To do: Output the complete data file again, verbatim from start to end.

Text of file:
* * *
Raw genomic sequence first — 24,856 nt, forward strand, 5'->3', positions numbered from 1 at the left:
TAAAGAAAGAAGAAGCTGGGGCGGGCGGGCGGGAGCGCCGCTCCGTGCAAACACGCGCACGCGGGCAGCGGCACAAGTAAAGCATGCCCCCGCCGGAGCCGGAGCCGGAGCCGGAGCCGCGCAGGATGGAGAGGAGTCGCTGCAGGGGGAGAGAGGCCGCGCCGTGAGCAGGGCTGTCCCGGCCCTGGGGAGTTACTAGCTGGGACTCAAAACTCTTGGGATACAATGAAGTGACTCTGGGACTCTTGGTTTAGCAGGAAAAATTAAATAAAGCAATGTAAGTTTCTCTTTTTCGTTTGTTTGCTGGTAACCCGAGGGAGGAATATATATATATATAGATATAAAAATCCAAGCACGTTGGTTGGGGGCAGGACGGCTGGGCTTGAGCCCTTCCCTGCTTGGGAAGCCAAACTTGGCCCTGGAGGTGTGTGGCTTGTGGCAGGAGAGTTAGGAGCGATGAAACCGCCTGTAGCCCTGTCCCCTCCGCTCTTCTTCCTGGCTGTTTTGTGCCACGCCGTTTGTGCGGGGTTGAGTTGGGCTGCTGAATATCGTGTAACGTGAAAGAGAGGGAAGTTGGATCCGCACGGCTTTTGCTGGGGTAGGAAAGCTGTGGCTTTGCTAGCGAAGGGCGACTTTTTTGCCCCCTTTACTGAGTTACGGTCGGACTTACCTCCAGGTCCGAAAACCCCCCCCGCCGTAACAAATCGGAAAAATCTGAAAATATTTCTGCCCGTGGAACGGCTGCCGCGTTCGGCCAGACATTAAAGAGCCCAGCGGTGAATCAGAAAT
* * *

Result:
Raw genomic sequence first — 24,856 nt, forward strand, 5'->3', positions numbered from 1 at the left:
TAAAGAAAGAAGAAGCTGGGGCGGGCGGGCGGGAGCGCCGCTCCGTGCAAACACGCGCACGCGGGCAGCGGCACAAGTAAAGCATGCCCCCGCCGGAGCCGGAGCCGGAGCCGGAGCCGCGCAGGATGGAGAGGAGTCGCTGCAGGGGGAGAGAGGCCGCGCCGTGAGCAGGGCTGTCCCGGCCCTGGGGAGTTACTAGCTGGGACTCAAAACTCTTGGGATACAATGAAGTGACTCTGGGACTCTTGGTTTAGCAGGAAAAATTAAATAAAGCAATGTAAGTTTCTCTTTTTCGTTTGTTTGCTGGTAACCCGAGGGAGGAATATATATATATATAGATATAAAAATCCAAGCACGTTGGTTGGGGGCAGGACGGCTGGGCTTGAGCCCTTCCCTGCTTGGGAAGCCAAACTTGGCCCTGGAGGTGTGTGGCTTGTGGCAGGAGAGTTAGGAGCGATGAAACCGCCTGTAGCCCTGTCCCCTCCGCTCTTCTTCCTGGCTGTTTTGTGCCACGCCGTTTGTGCGGGGTTGAGTTGGGCTGCTGAATATCGTGTAACGTGAAAGAGAGGGAAGTTGGATCCGCACGGCTTTTGCTGGGGTAGGAAAGCTGTGGCTTTGCTAGCGAAGGGCGACTTTTTTGCCCCCTTTACTGAGTTACGGTCGGACTTACCTCCAGGTCCGAAAACCCCCCCCGCCGTAACAAATCGGAAAAATCTGAAAATATTTCTGCCCGTGGAACGGCTGCCGCGTTCGGCCAGACATTAAAGAGCCCAGCGGTGAATCAGAAAT